FRESHFARM's food education program in partnership with DC Public Schools

FoodPrints is an education project of FRESHFARM that integrates gardening, cooking, and nutrition education into the curriculum at partner elementary schools. Watch the FoodPrints video to see our program in action. 

Imagine a program that integrates hands-on gardening and cooking with science, math and language arts standards in a school setting. Imagine a kitchen classroom where students investigate, chop, peel, measure, and cooperate to prepare and eat tasty, nutritious meals and snacks together. 

Imagine a school garden that grows radishes, kale, lettuce, peas, herbs and carrots where students can see where food comes from, learn about the life cycle and, learn to work together and be comfortable in nature, and get their hands dirty.

Imagine new connections between schools and local farmers and farm stands that make fresh produce more available for families and increases support for the local farmers and food producers.

If you can imagine all this, you can imagine FoodPrints in action!


FoodPrints is the nutrition education program of FRESHFARM, a DC-based non-profit that promotes sustainable agriculture and improves food access and equity in the Mid-Atlantic Region. FRESHFARM FoodPrints aims to improve health outcomes of children and families  in partnership with Washington, DC, schools. Our expert educators teach standards-based, hands-on lessons that bring science and social studies to life — and get students excited about growing, preparing, and enjoying fresh, local, whole foods. 

By bringing together the a kitchen classroom, a school garden, and curriculum, we provide unique experiences with growing, harvesting, preparing, and cooking nutritious local foods. We engage families through volunteer opportunities, simple nutritious recipes sent home, family cooking nights, and access to farmers markets.

The benefits are not only new ways to learn academic content, students also learn more about how to work cooperatively with each other, about where food comes from, how wonderful nutritious food can taste, and how to make positive changes in what they and their families eat. 

foodprints in action

> Watch the video of a surprise visit from First Lady, Michelle Obama, to one of our partner schools in February 2016, as part of her Let's Move campaign.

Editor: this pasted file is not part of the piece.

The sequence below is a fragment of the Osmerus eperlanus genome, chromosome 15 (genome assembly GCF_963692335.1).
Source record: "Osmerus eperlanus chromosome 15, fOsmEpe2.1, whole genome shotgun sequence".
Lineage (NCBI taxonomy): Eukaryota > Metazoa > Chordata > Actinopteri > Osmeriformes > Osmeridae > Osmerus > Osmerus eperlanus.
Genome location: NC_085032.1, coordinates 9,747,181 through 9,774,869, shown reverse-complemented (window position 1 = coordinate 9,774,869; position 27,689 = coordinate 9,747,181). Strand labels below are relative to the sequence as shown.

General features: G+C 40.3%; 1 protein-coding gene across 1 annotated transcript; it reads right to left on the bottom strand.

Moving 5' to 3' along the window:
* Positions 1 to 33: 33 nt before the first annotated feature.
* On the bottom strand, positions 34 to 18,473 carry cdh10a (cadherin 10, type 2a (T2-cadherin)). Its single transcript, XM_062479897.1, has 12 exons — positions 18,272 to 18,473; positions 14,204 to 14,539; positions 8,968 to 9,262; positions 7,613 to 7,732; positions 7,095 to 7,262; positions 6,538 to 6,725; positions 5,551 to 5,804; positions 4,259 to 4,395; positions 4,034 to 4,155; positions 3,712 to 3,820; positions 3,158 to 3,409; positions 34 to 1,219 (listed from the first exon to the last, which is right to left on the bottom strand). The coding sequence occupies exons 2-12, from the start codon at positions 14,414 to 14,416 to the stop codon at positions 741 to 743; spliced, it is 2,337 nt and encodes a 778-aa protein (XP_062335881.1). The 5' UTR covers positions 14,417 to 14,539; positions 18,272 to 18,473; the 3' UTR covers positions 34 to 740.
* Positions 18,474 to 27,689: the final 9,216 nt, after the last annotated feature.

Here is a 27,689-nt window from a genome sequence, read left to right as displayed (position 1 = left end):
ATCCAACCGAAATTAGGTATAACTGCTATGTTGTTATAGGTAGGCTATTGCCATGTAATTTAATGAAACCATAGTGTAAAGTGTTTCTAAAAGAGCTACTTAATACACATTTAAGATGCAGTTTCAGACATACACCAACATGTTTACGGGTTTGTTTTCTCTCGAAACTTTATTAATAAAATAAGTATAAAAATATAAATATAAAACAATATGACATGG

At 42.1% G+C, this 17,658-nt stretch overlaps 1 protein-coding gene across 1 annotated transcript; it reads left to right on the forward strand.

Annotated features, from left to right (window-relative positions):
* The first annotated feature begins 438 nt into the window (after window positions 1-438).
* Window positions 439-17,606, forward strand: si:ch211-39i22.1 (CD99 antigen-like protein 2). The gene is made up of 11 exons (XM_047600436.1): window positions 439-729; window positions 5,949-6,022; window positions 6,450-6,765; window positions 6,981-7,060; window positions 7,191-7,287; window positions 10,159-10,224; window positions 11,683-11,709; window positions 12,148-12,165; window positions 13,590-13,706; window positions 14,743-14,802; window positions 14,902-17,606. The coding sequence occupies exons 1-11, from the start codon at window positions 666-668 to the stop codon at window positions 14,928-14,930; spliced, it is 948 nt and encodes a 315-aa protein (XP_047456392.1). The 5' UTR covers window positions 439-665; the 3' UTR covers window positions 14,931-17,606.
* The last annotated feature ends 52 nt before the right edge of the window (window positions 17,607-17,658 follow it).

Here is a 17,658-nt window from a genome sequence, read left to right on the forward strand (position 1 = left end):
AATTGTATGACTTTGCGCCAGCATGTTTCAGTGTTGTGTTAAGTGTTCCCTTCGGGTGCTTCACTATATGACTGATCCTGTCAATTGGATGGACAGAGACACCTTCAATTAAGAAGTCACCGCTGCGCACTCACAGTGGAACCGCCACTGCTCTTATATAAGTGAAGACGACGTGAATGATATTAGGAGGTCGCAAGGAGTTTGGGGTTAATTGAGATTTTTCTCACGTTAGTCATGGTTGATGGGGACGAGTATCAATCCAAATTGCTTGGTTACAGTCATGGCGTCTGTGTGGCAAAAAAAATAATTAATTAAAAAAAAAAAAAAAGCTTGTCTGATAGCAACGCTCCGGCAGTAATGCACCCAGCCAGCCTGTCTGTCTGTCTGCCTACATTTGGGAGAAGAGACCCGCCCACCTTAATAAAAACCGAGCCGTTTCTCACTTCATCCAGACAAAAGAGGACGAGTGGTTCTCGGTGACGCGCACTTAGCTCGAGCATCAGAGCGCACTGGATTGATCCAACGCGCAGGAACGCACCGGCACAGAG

> Watch our FoodPrints video to see classes in action and perspectives from teachers, parents, principals, and policymakers

> Hear "Why These Kids Love Kale" in a story from NPR's Cory Turner after he visited the FoodPrints Food Lab at Watkins Elementary School (November 14, 2014)

I learned to choose nutrient dense foods instead of energy foods. Energy foods are bad because they are unhealthy. I also learned that energy dense food clog up your arteries. You could get a heart attack! My favorite thing about FoodPrints is how the teachers inspire us to eat healthy. I think I am very lucky to have Food Prints at my school.

our reach

We bring an amazing reach of education expertise with 10+ years’ experience working with DC public schools and a lean staff of certified teachers, nutritionists, and local food experts. During the 2015-16 school year FoodPrints:

  • Taught 2,200 students in six DC public elementary schools, 
  • Worked with a majority of students from underserved populations and high-poverty areas (most of our current schools have populations with 99% of the students eligible for free and reduced meals)
  • Provided classes with nearly 2,000 teaching hours
  • Involved more than 800 parent volunteers
  • Cooked more than 100 nutritious recipes
  • Hosted a visit from First Lady Michelle Obama as part of her Let’s Move campaign
  • Earned countless smiles and requests for “seconds” from children and parents alike


“FoodPrints” is a take-off on “carbon footprint." In our program, children learn about the impact their choices make on their personal health and the health of our planet. Using project-based learning and hands-on experiences with gardening and cooking, we empower children to lead healthy lives and to be stewards of the environment.

FoodPrints started small in 2005, bringing farmers into the classroom and taking classes on farm field trips. Rudolph Elementary School was our first partner school until it closed in 2008. In 2009, we launched our flagship program at Watkins Elementary School and have since expanded to five additional schools, now reaching more than 2,100 students! We have a robust partnership at each school, and we could not do the work we do without the support of the administration, teachers, staff, and families that make each school community thrive.